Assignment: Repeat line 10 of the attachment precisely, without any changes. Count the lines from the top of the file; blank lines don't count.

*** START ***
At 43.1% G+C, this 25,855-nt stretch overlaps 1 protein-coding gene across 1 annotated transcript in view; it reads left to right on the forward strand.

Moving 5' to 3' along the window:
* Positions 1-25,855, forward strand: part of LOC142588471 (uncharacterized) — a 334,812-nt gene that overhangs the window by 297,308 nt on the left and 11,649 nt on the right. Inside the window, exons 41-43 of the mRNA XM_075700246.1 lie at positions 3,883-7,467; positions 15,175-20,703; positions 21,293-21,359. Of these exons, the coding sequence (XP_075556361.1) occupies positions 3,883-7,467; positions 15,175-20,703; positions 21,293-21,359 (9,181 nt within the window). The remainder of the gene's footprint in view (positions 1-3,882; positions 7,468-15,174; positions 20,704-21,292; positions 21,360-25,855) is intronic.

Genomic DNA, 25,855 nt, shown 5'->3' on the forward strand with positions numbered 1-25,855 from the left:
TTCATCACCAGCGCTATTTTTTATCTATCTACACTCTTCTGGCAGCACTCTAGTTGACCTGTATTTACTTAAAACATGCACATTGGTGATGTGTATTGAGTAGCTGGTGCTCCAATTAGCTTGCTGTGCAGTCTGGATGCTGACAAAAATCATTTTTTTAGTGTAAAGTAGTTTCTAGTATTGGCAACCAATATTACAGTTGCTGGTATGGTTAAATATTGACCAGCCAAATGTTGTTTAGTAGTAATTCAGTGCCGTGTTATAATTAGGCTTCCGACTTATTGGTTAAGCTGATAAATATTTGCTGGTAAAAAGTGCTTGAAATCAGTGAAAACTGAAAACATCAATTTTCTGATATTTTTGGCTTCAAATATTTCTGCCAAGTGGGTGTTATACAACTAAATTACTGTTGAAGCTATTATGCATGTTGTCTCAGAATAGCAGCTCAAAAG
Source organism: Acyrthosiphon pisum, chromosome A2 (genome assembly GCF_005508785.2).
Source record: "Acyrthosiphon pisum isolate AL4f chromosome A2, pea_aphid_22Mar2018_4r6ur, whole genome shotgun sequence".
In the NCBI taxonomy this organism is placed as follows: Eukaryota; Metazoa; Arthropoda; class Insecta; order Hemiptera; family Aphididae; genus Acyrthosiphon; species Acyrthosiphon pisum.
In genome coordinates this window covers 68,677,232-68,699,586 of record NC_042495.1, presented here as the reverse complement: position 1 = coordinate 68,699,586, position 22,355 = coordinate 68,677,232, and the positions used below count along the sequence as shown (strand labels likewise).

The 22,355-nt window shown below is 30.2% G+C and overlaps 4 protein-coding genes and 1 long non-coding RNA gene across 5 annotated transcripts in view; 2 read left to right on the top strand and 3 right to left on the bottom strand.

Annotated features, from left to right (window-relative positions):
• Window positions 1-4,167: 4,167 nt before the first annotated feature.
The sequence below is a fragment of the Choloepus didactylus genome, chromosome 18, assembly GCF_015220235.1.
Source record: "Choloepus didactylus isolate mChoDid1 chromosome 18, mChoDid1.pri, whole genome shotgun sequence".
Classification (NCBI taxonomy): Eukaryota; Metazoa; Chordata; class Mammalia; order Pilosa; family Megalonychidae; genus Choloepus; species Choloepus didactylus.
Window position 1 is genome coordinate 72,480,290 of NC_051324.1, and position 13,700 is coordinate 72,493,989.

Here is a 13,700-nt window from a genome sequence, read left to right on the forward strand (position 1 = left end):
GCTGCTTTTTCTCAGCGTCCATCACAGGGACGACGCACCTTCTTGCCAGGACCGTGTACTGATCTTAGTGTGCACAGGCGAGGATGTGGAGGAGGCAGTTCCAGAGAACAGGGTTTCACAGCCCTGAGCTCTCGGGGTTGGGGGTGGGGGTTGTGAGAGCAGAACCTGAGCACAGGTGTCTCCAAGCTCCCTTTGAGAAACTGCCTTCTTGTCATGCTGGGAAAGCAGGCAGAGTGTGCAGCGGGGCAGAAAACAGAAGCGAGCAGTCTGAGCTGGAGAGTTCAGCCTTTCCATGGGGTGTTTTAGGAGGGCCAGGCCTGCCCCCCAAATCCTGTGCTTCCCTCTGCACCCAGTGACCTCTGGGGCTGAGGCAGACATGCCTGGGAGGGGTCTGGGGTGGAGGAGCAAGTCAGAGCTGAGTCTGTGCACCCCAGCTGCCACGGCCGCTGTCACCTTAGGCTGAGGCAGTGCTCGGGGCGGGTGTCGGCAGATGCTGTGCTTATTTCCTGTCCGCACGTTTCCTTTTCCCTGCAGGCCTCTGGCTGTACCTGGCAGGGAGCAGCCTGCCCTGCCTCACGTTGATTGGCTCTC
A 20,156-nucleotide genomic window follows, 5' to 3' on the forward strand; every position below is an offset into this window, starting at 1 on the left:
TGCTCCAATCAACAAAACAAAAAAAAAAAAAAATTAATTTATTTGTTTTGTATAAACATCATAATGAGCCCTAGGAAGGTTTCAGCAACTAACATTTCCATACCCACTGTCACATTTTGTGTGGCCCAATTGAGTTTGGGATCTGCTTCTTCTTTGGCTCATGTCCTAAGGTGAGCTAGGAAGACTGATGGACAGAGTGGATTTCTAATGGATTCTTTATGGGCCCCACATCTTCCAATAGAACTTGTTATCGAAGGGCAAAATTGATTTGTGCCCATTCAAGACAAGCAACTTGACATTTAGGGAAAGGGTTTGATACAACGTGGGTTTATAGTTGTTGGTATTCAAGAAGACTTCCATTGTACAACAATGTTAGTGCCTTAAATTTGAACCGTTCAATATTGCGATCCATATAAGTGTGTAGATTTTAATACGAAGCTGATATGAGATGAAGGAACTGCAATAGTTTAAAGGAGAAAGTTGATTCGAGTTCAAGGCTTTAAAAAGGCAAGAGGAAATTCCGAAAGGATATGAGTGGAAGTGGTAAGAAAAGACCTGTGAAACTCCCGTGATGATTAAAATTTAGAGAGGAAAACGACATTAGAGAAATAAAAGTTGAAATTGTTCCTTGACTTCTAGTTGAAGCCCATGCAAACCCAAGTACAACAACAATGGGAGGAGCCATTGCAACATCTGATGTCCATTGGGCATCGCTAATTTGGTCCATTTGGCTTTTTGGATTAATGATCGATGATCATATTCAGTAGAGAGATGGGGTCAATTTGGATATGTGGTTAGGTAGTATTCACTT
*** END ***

The 22,355-nt window shown below is 30.2% G+C and overlaps 4 protein-coding genes and 1 long non-coding RNA gene across 5 annotated transcripts in view; 2 read left to right on the top strand and 3 right to left on the bottom strand.